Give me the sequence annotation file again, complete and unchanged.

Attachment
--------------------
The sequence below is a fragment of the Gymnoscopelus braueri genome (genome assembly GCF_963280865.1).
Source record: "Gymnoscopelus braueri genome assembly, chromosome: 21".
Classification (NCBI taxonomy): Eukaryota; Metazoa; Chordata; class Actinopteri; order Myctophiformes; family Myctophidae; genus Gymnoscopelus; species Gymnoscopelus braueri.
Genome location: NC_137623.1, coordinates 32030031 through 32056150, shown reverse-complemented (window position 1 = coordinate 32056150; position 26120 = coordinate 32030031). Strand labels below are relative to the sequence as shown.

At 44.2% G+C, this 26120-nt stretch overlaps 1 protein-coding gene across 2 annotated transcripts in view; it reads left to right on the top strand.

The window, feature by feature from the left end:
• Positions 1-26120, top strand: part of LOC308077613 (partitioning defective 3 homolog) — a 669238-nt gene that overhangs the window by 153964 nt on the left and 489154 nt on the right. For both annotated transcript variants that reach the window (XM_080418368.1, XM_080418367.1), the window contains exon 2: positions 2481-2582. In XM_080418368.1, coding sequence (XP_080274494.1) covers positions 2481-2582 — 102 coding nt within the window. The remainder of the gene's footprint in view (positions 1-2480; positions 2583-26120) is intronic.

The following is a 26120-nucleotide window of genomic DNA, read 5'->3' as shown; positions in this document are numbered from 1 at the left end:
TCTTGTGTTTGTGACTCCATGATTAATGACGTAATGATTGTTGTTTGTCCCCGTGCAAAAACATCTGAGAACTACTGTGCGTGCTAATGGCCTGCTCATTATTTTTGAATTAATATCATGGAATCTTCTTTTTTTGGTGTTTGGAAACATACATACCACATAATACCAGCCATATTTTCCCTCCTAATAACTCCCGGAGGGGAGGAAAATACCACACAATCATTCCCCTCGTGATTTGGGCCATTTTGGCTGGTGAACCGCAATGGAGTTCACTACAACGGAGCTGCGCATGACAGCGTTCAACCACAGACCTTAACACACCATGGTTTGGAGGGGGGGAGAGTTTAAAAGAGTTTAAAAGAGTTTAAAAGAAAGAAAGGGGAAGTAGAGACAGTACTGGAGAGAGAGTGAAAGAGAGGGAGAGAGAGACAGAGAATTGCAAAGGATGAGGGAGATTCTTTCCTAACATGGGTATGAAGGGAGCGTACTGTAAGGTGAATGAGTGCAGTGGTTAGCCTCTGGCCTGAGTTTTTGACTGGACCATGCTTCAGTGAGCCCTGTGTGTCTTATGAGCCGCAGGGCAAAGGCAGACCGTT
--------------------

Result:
The sequence below is a fragment of the Gymnoscopelus braueri genome (genome assembly GCF_963280865.1).
Source record: "Gymnoscopelus braueri genome assembly, chromosome: 21".
Classification (NCBI taxonomy): Eukaryota; Metazoa; Chordata; class Actinopteri; order Myctophiformes; family Myctophidae; genus Gymnoscopelus; species Gymnoscopelus braueri.
Genome location: NC_137623.1, coordinates 32030031 through 32056150, shown reverse-complemented (window position 1 = coordinate 32056150; position 26120 = coordinate 32030031). Strand labels below are relative to the sequence as shown.

At 44.2% G+C, this 26120-nt stretch overlaps 1 protein-coding gene across 2 annotated transcripts in view; it reads left to right on the top strand.

The window, feature by feature from the left end:
• Positions 1-26120, top strand: part of LOC308077613 (partitioning defective 3 homolog) — a 669238-nt gene that overhangs the window by 153964 nt on the left and 489154 nt on the right. For both annotated transcript variants that reach the window (XM_080418368.1, XM_080418367.1), the window contains exon 2: positions 2481-2582. In XM_080418368.1, coding sequence (XP_080274494.1) covers positions 2481-2582 — 102 coding nt within the window. The remainder of the gene's footprint in view (positions 1-2480; positions 2583-26120) is intronic.

The following is a 26120-nucleotide window of genomic DNA, read 5'->3' as shown; positions in this document are numbered from 1 at the left end:
TCTTGTGTTTGTGACTCCATGATTAATGACGTAATGATTGTTGTTTGTCCCCGTGCAAAAACATCTGAGAACTACTGTGCGTGCTAATGGCCTGCTCATTATTTTTGAATTAATATCATGGAATCTTCTTTTTTTGGTGTTTGGAAACATACATACCACATAATACCAGCCATATTTTCCCTCCTAATAACTCCCGGAGGGGAGGAAAATACCACACAATCATTCCCCTCGTGATTTGGGCCATTTTGGCTGGTGAACCGCAATGGAGTTCACTACAACGGAGCTGCGCATGACAGCGTTCAACCACAGACCTTAACACACCATGGTTTGGAGGGGGGGAGAGTTTAAAAGAGTTTAAAAGAGTTTAAAAGAAAGAAAGGGGAAGTAGAGACAGTACTGGAGAGAGAGTGAAAGAGAGGGAGAGAGAGACAGAGAATTGCAAAGGATGAGGGAGATTCTTTCCTAACATGGGTATGAAGGGAGCGTACTGTAAGGTGAATGAGTGCAGTGGTTAGCCTCTGGCCTGAGTTTTTGACTGGACCATGCTTCAGTGAGCCCTGTGTGTCTTATGAGCCGCAGGGCAAAGGCAGACCGTT